- Non Fiction
Hammered by Elizabeth Bear
List Price: £6.99
Mass Market Paperback: 352 Pages.
Published: 28 December 2004 by Spectra Books
Once Jenny Casey was somebody s daughter. Once she was somebody s enemy. Now the former Canadian special forces warrior lives on the hellish streets of Hartford, Connecticut, in the year 2062. Racked with pain, hiding from the government she served, running with a crime lord so she can save a life or two, Jenny is a month shy of fifty, and her artificially reconstructed body has started to unravel. But she is far from forgotten. A government scientist needs the perfect subject for a high-stakes project and has Jenny in his sights. Suddenly Jenny Casey is a pawn in a furious battle, waged in the corridors of the Internet, on the streets of battered cities, and in the complex wirings of her half-man-made nervous system. And she needs to gain control of the game before a brave new future spins completely out of control.
Full of ideas with an excellent heroine
The author has chosen for her heroine a fifty year old woman who has had major surgery in the past but who now lives in permanent pain and who lives a life haunted by things which happened when she was in the military and after she was injured. Jenny isn't the obvious heroine as she lives a life in secrecy among the remnants of civilisation in the latter part of this century but she is a woman who grabs you immediately as you watch her desperate not to become reinvolved with people from her past but unable to resist the temptation to have her implants upgraded - but Jenny's adaptations to her implants and the way in which her body has adjusted are unique and that makes her valuable to others. The author has not just created a great main character in the embittered and secretive Jenny but she has also created a disturbing crumbling world where most of America has been wiped out and life in what remains of the urban landscape is tough.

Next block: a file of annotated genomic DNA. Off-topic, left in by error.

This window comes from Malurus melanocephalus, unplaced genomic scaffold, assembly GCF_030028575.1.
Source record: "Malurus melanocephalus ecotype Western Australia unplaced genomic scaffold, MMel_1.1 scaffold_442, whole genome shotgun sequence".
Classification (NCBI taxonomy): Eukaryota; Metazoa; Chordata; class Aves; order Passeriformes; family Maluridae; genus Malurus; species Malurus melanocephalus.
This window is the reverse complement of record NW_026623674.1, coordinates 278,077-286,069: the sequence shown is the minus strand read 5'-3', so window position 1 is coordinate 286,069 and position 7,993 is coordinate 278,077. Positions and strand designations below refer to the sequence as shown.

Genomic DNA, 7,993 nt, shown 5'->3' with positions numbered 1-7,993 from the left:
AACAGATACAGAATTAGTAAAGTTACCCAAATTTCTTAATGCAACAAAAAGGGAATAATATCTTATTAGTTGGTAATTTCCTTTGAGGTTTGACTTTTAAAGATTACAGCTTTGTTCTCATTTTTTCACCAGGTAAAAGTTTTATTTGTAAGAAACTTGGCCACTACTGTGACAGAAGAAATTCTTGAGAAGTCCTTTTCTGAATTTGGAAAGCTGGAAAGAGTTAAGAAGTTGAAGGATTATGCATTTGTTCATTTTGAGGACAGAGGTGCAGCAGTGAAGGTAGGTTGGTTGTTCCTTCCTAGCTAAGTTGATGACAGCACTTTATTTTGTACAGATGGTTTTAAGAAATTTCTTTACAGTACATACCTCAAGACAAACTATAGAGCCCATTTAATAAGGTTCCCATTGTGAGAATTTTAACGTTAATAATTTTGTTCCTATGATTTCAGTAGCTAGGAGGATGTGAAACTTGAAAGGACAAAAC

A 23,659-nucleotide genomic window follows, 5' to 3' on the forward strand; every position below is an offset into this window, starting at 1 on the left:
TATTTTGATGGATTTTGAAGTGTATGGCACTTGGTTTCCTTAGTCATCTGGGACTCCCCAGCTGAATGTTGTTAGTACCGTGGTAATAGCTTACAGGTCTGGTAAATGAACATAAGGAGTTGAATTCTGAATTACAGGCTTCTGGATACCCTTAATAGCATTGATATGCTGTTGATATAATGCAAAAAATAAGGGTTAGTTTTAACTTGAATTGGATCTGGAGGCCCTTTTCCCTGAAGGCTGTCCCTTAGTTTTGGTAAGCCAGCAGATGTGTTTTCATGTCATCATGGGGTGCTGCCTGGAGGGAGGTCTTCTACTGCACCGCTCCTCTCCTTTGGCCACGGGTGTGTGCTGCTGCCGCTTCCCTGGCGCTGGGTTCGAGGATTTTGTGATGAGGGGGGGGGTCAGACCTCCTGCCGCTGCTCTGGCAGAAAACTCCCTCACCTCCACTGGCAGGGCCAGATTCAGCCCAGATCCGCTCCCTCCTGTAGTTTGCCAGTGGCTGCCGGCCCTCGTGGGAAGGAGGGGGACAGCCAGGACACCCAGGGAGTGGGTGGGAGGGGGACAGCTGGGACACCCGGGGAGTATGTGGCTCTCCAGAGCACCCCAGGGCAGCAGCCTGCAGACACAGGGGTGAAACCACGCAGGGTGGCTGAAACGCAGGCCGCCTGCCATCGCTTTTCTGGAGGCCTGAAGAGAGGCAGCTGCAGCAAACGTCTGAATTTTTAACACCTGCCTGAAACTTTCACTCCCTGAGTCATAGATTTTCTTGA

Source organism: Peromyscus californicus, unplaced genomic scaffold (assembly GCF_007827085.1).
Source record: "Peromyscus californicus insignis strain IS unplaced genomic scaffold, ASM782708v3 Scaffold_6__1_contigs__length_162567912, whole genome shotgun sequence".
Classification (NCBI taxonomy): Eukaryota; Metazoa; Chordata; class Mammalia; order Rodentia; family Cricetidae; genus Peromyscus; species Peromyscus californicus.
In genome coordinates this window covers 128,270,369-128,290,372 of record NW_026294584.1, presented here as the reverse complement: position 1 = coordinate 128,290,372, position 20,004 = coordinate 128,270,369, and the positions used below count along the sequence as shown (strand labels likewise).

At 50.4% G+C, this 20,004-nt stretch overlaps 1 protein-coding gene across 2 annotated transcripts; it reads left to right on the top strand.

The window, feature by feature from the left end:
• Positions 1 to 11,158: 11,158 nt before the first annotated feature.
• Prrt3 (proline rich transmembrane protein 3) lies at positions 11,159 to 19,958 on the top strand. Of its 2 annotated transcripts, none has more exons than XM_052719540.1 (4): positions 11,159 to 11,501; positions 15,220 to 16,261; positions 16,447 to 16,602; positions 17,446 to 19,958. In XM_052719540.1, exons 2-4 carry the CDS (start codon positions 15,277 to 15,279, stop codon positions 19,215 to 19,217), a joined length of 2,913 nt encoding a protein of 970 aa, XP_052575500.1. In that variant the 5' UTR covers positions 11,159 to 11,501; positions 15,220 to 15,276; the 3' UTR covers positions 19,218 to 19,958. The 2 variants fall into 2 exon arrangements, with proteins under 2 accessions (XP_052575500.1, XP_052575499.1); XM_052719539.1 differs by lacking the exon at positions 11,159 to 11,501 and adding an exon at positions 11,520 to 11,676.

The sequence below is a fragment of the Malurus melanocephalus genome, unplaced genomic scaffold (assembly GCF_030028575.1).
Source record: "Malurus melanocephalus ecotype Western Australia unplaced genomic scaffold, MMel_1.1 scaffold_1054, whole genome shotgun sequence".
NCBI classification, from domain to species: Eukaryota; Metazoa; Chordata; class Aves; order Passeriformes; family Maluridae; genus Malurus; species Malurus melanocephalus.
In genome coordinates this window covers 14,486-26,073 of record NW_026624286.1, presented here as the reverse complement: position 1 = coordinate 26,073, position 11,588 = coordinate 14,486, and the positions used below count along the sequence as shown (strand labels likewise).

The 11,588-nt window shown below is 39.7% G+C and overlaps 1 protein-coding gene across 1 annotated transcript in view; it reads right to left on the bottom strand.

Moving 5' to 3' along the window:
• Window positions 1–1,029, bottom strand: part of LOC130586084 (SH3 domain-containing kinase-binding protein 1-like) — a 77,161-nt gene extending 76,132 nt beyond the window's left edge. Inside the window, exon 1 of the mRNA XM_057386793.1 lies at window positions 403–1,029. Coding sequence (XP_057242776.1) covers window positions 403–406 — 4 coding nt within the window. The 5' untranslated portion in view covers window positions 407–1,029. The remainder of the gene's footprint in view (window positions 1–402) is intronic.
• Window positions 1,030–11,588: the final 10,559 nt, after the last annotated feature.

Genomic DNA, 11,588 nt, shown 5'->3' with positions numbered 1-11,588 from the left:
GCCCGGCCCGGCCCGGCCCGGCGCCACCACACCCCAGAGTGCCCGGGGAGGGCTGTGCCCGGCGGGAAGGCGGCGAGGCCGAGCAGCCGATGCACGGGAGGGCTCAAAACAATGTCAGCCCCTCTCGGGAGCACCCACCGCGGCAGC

I enjoyed reading this book and I thought that it was full of excellent ideas but it is the first in a series and not everything is explained in this volume. That meant that there were times that I didn't understand what was going on because the author had not yet given me the information I needed. I usually find this way of writing unhelpful and often boycott the rest of the series in a type of protest but I did find that there was enough here to keep me engaged and to make me want more.